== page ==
Researchers Link Non-Small Cell Lung Cancer Mutations To Ethnicity

Researchers Link Non-Small Cell Lung Cancer Mutations To Ethnicity

Non-Small Cell Lung CancerA recent study published in the Journal of Thoracic Oncology focused on the possibility that specific mutations in non-small cell lung cancer (NSCLC) vary according to race. The study was entitled “Racial Diversity of Actionable Mutations in Non–Small Cell Lung Cancer”.

Lung cancer is the primary cause of cancer deaths in the U.S. and worldwide, with cigarette smoking being the main risk factor for the development of the disease. The majority of all lung cancers (85%) are classified as NSCLC and have a higher incidence rate in men then women. Additionally, it seems to affect more black individuals than white, especially within the male gender, however the reason behind this fact remained unknown.

Researchers now suggest that a difference in the frequency of specific cancer gene mutations may explain the higher incidence in black individuals. Genomic research has linked particular oncogenes (genes that have the potential to cause cancer) and respective mutations to the disease phenotype. In this study, the research team designed a large-scale genomic study to analyze 214 specific mutations in 26 different cancer genes in DNA samples of lung cancer patients. All the mutations analyzed had been previously found in NSCLC cases. DNA samples from 472 NSCLC patients were assessed, comprising a total of 137 black and 335 white individuals.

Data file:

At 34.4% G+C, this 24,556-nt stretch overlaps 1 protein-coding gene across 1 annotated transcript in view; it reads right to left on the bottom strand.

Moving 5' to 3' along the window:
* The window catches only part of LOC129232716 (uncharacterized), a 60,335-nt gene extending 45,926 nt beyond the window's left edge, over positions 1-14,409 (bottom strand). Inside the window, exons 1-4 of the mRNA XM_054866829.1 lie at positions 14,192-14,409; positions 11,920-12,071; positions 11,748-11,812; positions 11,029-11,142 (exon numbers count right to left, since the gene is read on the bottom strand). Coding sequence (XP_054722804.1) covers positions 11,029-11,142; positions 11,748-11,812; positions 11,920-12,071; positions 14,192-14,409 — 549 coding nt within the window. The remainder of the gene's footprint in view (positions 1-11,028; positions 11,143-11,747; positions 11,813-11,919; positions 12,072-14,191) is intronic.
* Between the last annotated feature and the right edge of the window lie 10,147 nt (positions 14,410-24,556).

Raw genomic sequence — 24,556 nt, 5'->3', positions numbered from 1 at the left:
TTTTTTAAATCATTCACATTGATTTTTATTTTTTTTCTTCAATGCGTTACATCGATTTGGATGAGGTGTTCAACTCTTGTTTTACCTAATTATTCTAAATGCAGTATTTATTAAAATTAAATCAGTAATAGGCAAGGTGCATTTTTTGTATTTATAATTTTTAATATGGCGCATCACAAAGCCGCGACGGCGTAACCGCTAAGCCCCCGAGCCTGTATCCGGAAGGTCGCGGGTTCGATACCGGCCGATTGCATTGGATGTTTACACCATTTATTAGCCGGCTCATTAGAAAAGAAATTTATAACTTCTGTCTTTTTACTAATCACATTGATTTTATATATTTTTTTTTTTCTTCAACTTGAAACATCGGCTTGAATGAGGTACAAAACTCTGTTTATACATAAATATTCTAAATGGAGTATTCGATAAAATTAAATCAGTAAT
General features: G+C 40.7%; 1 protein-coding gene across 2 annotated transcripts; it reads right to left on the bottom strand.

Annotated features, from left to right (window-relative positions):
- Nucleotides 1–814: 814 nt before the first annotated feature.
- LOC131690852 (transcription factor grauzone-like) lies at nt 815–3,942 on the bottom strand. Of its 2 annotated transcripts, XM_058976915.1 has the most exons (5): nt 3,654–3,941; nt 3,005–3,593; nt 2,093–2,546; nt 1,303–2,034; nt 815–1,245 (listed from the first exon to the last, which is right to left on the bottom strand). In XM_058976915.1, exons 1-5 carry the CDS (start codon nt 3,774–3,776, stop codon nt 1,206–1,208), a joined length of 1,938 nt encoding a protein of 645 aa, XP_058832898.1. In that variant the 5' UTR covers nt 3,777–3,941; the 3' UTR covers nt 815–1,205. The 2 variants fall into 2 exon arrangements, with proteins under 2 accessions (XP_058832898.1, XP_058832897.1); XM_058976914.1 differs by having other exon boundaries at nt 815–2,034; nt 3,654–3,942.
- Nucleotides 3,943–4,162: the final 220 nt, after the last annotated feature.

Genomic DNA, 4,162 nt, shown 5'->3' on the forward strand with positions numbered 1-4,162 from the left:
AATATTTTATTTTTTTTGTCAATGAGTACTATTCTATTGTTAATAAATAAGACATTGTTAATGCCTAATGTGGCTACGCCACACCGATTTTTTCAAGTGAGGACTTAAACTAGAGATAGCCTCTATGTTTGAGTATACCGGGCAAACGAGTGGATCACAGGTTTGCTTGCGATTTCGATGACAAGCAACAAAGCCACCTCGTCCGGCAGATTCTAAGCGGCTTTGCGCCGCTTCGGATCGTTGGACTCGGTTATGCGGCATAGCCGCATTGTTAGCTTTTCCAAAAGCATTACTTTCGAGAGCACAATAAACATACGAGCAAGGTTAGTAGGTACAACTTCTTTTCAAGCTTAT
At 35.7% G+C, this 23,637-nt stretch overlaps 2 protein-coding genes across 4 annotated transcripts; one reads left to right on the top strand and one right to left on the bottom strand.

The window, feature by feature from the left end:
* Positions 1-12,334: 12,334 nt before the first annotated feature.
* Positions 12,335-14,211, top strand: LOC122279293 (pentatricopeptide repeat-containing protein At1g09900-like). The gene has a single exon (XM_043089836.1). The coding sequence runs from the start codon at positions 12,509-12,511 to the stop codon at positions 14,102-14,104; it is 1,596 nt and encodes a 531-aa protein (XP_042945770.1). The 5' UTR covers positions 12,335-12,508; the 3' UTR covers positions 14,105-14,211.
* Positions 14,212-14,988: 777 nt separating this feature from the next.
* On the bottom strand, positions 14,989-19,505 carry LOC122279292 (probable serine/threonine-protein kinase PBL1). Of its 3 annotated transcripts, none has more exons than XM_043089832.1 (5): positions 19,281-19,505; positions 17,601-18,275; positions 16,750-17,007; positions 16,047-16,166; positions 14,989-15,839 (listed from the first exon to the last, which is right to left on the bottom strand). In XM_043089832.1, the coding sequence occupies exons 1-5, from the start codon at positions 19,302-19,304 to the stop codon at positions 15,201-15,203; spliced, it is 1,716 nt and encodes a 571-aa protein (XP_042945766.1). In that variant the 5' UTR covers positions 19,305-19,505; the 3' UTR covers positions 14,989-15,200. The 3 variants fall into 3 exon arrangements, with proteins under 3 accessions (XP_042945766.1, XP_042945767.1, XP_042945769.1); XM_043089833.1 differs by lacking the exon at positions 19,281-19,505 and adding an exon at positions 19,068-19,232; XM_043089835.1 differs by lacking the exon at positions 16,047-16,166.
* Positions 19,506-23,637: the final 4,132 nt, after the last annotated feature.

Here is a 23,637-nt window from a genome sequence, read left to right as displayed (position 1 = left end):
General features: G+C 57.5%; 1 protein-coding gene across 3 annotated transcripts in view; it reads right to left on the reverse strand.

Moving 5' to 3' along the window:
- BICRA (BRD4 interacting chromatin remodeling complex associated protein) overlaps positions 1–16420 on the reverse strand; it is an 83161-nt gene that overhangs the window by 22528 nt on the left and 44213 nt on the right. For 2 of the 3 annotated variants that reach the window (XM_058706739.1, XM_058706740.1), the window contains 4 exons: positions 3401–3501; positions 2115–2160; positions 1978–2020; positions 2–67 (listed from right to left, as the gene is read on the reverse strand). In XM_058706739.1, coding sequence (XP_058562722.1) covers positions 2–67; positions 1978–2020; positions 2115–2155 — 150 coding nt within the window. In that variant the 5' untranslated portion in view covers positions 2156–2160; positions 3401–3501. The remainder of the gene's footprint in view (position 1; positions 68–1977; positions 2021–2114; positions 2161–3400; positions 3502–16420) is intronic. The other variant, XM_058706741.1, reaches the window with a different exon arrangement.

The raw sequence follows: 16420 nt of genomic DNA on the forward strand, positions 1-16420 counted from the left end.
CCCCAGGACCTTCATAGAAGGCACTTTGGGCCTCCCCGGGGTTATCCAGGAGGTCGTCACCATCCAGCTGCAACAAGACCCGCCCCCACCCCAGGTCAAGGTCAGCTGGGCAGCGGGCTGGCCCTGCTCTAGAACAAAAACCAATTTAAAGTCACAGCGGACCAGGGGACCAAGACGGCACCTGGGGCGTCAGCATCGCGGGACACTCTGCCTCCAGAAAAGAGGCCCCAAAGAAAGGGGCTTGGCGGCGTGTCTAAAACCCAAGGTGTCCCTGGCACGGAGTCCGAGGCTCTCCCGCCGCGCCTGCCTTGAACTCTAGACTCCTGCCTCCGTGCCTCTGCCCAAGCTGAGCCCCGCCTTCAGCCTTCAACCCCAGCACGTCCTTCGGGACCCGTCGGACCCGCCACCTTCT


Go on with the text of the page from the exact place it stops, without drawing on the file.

The results showed that in terms of race, the frequency of somatic mutations (i.e., alterations in the DNA of any cell apart from germ cells) in specific NSCLC-linked genes was identical between black and white individuals. However, deletions in the oncogene epidermal growth factor receptor (EGFR) were found to be exclusively present in lung tumors from women, expecially black women. The team suggests that deletions in the EGFR gene can be considered a potential predictive biomarker for the response of patients to anti-EGFR therapy and that, especially women, should be tested for these specific mutations.

Interestingly, another particular EGFR mutation, that had previously been identified as inherited, was found in both normal and malignant tissues from a single patient within the cohort. In addition, two variants of the DDR2 gene, which have been previously identified as activating mutations in NSCLC, were also found in both normal and tumor tissues of some patients. Nonetheless, the particular role of these mutations in lung cancer are still unknown.

The authors suggest that further studies are required to determine NSCLC molecular signatures in different patient populations and that genomic testing of tumors could be advantageous. Inherited alleles should also be further investigated as they may play a role in lung cancer development.

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